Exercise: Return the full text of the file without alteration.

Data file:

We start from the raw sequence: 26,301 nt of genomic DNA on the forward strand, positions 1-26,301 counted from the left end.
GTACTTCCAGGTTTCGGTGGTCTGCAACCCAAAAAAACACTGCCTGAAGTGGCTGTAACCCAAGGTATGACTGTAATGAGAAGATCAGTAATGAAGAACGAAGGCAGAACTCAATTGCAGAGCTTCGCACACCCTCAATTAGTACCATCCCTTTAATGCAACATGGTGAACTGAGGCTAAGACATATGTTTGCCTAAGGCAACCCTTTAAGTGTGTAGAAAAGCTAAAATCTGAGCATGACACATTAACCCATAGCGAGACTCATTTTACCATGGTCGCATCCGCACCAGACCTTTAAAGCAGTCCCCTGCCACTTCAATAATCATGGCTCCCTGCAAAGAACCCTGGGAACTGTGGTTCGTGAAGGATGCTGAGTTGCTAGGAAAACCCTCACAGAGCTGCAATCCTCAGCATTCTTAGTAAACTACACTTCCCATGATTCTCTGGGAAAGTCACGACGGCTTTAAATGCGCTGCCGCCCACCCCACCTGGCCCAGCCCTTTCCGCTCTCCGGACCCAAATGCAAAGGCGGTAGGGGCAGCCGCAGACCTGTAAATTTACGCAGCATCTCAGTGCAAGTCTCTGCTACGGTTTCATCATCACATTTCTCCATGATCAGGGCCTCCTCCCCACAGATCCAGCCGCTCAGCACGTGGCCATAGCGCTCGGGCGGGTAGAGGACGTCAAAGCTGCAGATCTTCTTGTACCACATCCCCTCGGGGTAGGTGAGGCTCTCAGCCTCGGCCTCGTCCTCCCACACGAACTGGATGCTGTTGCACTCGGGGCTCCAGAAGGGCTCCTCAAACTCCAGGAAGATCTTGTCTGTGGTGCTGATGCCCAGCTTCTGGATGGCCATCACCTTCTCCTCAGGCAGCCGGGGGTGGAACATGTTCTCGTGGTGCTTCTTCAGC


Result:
We start from the raw sequence: 26,301 nt of genomic DNA on the forward strand, positions 1-26,301 counted from the left end.
GTACTTCCAGGTTTCGGTGGTCTGCAACCCAAAAAAACACTGCCTGAAGTGGCTGTAACCCAAGGTATGACTGTAATGAGAAGATCAGTAATGAAGAACGAAGGCAGAACTCAATTGCAGAGCTTCGCACACCCTCAATTAGTACCATCCCTTTAATGCAACATGGTGAACTGAGGCTAAGACATATGTTTGCCTAAGGCAACCCTTTAAGTGTGTAGAAAAGCTAAAATCTGAGCATGACACATTAACCCATAGCGAGACTCATTTTACCATGGTCGCATCCGCACCAGACCTTTAAAGCAGTCCCCTGCCACTTCAATAATCATGGCTCCCTGCAAAGAACCCTGGGAACTGTGGTTCGTGAAGGATGCTGAGTTGCTAGGAAAACCCTCACAGAGCTGCAATCCTCAGCATTCTTAGTAAACTACACTTCCCATGATTCTCTGGGAAAGTCACGACGGCTTTAAATGCGCTGCCGCCCACCCCACCTGGCCCAGCCCTTTCCGCTCTCCGGACCCAAATGCAAAGGCGGTAGGGGCAGCCGCAGACCTGTAAATTTACGCAGCATCTCAGTGCAAGTCTCTGCTACGGTTTCATCATCACATTTCTCCATGATCAGGGCCTCCTCCCCACAGATCCAGCCGCTCAGCACGTGGCCATAGCGCTCGGGCGGGTAGAGGACGTCAAAGCTGCAGATCTTCTTGTACCACATCCCCTCGGGGTAGGTGAGGCTCTCAGCCTCGGCCTCGTCCTCCCACACGAACTGGATGCTGTTGCACTCGGGGCTCCAGAAGGGCTCCTCAAACTCCAGGAAGATCTTGTCTGTGGTGCTGATGCCCAGCTTCTGGATGGCCATCACCTTCTCCTCAGGCAGCCGGGGGTGGAACATGTTCTCGTGGTGCTTCTTCAGC